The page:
In addition, literature reports have shown that MFGE8 has anti-inflammatory activity through the activated Nrf2/HO-1 pathway (16) and inhibiting neutrophil migration via integrin-αvβ3-dependent MAP kinase activation (32). Meanwhile, the deceased inflammation, which was inhibited predominantly by clearance of apoptotic cells, had anti-apoptosis effects (11, 3335).

However, in real patients, the outcome after craniotomy is usually assessed weeks to months later. There might be less apoptosis initially when using MFGE8, but eventually all groups (treated and non-treated) might have similar neurological outcomes. Therefore, the long-term assessment after MFGE8 treatment should be evaluated in the further study. In addition, if the craniotomy is being performed to treat cancer, MFGE8 (which decreases apoptosis) might not be favorable. Thus, MFGE8 pretreatment may only suitable for the craniotomy for the patients except brain tumor excision, but further experiments should be performed to observe the effects of MFGE8 for the brain tumor cells.

In the current study, we found that rhMFGE8 pretreatment effectively alleviated neurological deficits and decreased brain water content and apoptotic cells in the SBI model through the MFGE8/integrin-β3 pathway, and treatment time was an important factor in achieving curative effects. Clinical, stroke and trauma patients cannot be cured with pretreatment, but SBI patients can. MFGE8 pretreatment may serve as a promising therapeutic strategy for SBI patients.

Ethics Statement

All experimental protocols of this study were approved by the Ethics Committee of Central South University and performed according to the eighth edition of the National Institutes of Health Guide for the Care and Use of Laboratory Animals.

Author Contributions

FL, HF, and JZ conceived and designed the experiments. YX, GL, YZ, KR, and TH performed the experiments. YX, GL, and FL analyzed the data. FL and YC wrote and revised the manuscript. FL gave the final approval for the manuscript to be published.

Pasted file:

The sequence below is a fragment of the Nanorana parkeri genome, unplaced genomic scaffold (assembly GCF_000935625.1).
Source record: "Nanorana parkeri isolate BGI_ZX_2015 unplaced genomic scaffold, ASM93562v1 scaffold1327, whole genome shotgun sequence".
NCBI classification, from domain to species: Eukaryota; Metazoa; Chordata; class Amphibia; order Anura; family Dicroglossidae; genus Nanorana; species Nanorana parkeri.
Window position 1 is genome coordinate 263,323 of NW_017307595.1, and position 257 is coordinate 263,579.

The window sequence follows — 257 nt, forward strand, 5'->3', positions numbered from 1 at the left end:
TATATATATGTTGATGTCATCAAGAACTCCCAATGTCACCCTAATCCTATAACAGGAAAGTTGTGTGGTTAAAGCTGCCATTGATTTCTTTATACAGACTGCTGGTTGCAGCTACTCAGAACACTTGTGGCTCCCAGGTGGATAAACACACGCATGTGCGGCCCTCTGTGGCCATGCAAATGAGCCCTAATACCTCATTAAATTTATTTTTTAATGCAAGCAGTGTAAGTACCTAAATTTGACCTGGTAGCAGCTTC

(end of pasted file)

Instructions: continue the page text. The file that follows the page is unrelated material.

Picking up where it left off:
Conflict of Interest Statement

The authors declare that the research was conducted in the absence of any commercial or financial relationships that could be construed as a potential conflict of interest.

Funding

This work was supported by the New Xiangya Talent Project of the Third Xiangya Hospital of Central South University (No. 20160302 to FL). The funders had no role in study design, data collection and analysis, decision to publish, or preparation of the manuscript.

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Keywords: milk fat globule-epidermal growth factor-8, surgical brain injury, apoptosis, inflammation, integrin β3

Citation: Xiao Y, Li G, Chen Y, Zuo Y, Rashid K, He T, Feng H, Zhang JH and Liu F (2018) Milk Fat Globule-Epidermal Growth Factor-8 Pretreatment Attenuates Apoptosis and Inflammation via the Integrin-β3 Pathway after Surgical Brain Injury in Rats. Front. Neurol. 9:96. doi: 10.3389/fneur.2018.00096

Received: 23 July 2017; Accepted: 09 February 2018;
Published: 26 February 2018

Edited by:

Firas H. Kobeissy, University of Florida, United States

Reviewed by:

Corina Bondi, University of Pittsburgh, United States
Karim A. Sarhane, University of Toledo, United States
Wael M. Y. Mohamed, International Islamic University Malaysia, Malaysia

Copyright: © 2018 Xiao, Li, Chen, Zuo, Rashid, He, Feng, Zhang and Liu. This is an open-access article distributed under the terms of the Creative Commons Attribution License (CC BY). The use, distribution or reproduction in other forums is permitted, provided the original author(s) and the copyright owner are credited and that the original publication in this journal is cited, in accordance with accepted academic practice. No use, distribution or reproduction is permitted which does not comply with these terms.

*Correspondence: Fei Liu, doctorlf@126.com